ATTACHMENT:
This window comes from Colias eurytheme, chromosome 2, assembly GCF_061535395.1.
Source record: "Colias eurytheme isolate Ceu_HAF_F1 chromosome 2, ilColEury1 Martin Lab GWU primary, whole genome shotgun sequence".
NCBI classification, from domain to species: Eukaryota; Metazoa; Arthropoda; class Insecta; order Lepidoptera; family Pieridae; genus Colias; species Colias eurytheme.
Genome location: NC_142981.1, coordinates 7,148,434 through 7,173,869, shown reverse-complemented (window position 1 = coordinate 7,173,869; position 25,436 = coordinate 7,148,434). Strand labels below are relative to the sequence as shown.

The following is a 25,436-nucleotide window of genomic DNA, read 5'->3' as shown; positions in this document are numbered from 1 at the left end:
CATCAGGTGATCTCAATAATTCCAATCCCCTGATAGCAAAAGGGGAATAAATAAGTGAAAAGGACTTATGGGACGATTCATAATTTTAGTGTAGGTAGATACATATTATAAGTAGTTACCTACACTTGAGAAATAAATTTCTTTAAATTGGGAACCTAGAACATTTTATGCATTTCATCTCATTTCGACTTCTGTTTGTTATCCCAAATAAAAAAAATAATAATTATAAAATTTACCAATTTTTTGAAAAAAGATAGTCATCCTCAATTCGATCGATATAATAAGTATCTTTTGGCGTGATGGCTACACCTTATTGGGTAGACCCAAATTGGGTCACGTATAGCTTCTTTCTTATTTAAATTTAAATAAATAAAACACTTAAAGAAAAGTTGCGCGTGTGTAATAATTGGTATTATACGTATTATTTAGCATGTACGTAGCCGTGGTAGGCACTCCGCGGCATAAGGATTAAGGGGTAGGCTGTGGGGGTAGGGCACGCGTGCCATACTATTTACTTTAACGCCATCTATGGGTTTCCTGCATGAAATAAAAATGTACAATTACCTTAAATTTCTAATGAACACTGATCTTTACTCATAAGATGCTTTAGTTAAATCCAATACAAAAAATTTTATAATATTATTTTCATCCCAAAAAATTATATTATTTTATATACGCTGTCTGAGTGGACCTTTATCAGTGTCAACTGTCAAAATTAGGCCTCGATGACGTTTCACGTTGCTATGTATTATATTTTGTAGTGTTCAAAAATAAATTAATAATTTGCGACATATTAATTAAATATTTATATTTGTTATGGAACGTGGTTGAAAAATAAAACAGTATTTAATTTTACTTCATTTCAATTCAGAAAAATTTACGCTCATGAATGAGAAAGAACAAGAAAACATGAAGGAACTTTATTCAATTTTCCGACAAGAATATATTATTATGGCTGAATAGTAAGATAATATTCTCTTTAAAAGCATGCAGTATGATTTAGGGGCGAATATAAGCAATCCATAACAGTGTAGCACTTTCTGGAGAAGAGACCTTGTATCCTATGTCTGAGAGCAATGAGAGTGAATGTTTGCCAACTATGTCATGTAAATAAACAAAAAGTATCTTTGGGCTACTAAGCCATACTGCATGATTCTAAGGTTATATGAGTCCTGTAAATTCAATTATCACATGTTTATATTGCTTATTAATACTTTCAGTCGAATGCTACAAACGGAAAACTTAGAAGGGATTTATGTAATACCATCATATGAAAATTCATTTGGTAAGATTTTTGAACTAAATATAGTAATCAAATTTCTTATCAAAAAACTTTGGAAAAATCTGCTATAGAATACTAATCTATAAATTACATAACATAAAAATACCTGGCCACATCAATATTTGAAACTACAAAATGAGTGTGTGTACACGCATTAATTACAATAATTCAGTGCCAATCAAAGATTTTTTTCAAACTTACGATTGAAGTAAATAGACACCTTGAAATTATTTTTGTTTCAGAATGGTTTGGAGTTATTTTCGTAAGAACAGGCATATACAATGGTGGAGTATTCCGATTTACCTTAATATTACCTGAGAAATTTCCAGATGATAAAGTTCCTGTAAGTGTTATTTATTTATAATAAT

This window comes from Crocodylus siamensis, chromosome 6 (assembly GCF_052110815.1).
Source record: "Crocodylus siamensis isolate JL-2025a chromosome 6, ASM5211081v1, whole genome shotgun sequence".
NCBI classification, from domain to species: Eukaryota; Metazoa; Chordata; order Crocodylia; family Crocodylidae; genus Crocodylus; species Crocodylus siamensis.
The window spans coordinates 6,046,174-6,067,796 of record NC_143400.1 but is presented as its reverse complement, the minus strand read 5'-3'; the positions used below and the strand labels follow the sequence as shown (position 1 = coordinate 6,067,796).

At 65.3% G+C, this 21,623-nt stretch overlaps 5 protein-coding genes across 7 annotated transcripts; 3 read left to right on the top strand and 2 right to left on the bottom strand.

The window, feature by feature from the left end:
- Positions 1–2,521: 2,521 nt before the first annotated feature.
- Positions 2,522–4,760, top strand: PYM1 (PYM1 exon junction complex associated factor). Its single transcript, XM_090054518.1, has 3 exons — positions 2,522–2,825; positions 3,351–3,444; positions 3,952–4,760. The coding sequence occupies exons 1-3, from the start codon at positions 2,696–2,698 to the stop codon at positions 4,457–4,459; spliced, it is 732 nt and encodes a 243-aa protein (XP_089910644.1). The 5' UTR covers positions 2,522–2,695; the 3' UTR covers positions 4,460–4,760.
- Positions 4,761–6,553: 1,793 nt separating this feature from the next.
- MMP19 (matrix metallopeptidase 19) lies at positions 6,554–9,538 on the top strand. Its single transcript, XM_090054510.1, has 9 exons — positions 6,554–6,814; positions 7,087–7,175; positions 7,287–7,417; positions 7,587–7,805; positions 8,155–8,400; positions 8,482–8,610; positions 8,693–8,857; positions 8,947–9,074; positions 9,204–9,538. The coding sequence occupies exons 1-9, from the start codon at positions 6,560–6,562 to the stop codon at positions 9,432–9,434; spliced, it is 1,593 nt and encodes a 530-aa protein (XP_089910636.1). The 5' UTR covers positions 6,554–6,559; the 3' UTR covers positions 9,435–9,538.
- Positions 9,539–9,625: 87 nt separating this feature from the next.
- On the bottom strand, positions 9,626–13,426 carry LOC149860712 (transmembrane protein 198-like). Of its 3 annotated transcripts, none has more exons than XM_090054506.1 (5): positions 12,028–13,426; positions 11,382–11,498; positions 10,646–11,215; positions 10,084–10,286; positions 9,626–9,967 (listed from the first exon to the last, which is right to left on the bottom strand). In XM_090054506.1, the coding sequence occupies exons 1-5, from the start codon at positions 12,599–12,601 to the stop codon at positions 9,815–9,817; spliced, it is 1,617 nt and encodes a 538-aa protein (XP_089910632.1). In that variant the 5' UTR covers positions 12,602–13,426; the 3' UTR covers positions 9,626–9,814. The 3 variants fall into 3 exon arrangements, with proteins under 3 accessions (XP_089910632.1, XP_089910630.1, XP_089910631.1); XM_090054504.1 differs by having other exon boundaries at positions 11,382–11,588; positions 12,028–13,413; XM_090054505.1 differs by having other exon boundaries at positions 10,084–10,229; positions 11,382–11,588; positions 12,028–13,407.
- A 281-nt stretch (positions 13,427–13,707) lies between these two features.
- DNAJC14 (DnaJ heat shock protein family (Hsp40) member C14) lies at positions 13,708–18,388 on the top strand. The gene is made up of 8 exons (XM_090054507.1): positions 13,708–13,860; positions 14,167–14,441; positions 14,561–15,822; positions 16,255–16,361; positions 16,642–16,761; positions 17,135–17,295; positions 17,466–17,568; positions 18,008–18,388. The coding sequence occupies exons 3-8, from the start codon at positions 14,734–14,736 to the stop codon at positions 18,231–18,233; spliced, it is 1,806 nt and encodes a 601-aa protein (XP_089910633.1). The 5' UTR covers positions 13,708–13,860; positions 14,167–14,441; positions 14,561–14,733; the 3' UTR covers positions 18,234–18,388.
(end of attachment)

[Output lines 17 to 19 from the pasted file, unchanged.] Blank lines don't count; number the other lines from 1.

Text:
- Positions 9,539–9,625: 87 nt separating this feature from the next.
- On the bottom strand, positions 9,626–13,426 carry LOC149860712 (transmembrane protein 198-like). Of its 3 annotated transcripts, none has more exons than XM_090054506.1 (5): positions 12,028–13,426; positions 11,382–11,498; positions 10,646–11,215; positions 10,084–10,286; positions 9,626–9,967 (listed from the first exon to the last, which is right to left on the bottom strand). In XM_090054506.1, the coding sequence occupies exons 1-5, from the start codon at positions 12,599–12,601 to the stop codon at positions 9,815–9,817; spliced, it is 1,617 nt and encodes a 538-aa protein (XP_089910632.1). In that variant the 5' UTR covers positions 12,602–13,426; the 3' UTR covers positions 9,626–9,814. The 3 variants fall into 3 exon arrangements, with proteins under 3 accessions (XP_089910632.1, XP_089910630.1, XP_089910631.1); XM_090054504.1 differs by having other exon boundaries at positions 11,382–11,588; positions 12,028–13,413; XM_090054505.1 differs by having other exon boundaries at positions 10,084–10,229; positions 11,382–11,588; positions 12,028–13,407.
- A 281-nt stretch (positions 13,427–13,707) lies between these two features.